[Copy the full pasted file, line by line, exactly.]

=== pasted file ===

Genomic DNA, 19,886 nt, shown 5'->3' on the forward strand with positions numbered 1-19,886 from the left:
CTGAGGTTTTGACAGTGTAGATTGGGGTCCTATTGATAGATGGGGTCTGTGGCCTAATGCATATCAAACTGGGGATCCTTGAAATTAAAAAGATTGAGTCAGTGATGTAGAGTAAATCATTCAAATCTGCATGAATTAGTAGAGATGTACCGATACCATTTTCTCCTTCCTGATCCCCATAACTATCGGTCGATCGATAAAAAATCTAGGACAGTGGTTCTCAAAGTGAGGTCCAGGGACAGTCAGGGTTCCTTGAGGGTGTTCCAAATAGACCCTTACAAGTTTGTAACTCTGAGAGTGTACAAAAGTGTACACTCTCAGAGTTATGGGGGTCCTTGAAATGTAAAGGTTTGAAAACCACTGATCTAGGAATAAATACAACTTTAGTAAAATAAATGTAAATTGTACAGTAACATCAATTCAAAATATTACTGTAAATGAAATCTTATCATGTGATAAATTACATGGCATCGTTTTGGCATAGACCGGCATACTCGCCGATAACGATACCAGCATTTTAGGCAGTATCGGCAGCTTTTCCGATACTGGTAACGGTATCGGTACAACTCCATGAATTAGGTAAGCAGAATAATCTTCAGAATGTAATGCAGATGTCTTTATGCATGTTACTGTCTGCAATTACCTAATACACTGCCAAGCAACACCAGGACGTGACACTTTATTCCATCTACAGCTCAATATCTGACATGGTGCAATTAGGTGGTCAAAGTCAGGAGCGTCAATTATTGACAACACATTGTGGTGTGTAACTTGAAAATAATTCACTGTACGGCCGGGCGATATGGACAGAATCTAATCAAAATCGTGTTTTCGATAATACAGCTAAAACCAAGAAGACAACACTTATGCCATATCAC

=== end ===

Genomic DNA, 19,886 nt, shown 5'->3' on the forward strand with positions numbered 1-19,886 from the left:
CTGAGGTTTTGACAGTGTAGATTGGGGTCCTATTGATAGATGGGGTCTGTGGCCTAATGCATATCAAACTGGGGATCCTTGAAATTAAAAAGATTGAGTCAGTGATGTAGAGTAAATCATTCAAATCTGCATGAATTAGTAGAGATGTACCGATACCATTTTCTCCTTCCTGATCCCCATAACTATCGGTCGATCGATAAAAAATCTAGGACAGTGGTTCTCAAAGTGAGGTCCAGGGACAGTCAGGGTTCCTTGAGGGTGTTCCAAATAGACCCTTACAAGTTTGTAACTCTGAGAGTGTACAAAAGTGTACACTCTCAGAGTTATGGGGGTCCTTGAAATGTAAAGGTTTGAAAACCACTGATCTAGGAATAAATACAACTTTAGTAAAATAAATGTAAATTGTACAGTAACATCAATTCAAAATATTACTGTAAATGAAATCTTATCATGTGATAAATTACATGGCATCGTTTTGGCATAGACCGGCATACTCGCCGATAACGATACCAGCATTTTAGGCAGTATCGGCAGCTTTTCCGATACTGGTAACGGTATCGGTACAACTCCATGAATTAGGTAAGCAGAATAATCTTCAGAATGTAATGCAGATGTCTTTATGCATGTTACTGTCTGCAATTACCTAATACACTGCCAAGCAACACCAGGACGTGACACTTTATTCCATCTACAGCTCAATATCTGACATGGTGCAATTAGGTGGTCAAAGTCAGGAGCGTCAATTATTGACAACACATTGTGGTGTGTAACTTGAAAATAATTCACTGTACGGCCGGGCGATATGGACAGAATCTAATCAAAATCGTGTTTTCGATAATACAGCTAAAACCAAGAAGACAACACTTATGCCATATCAC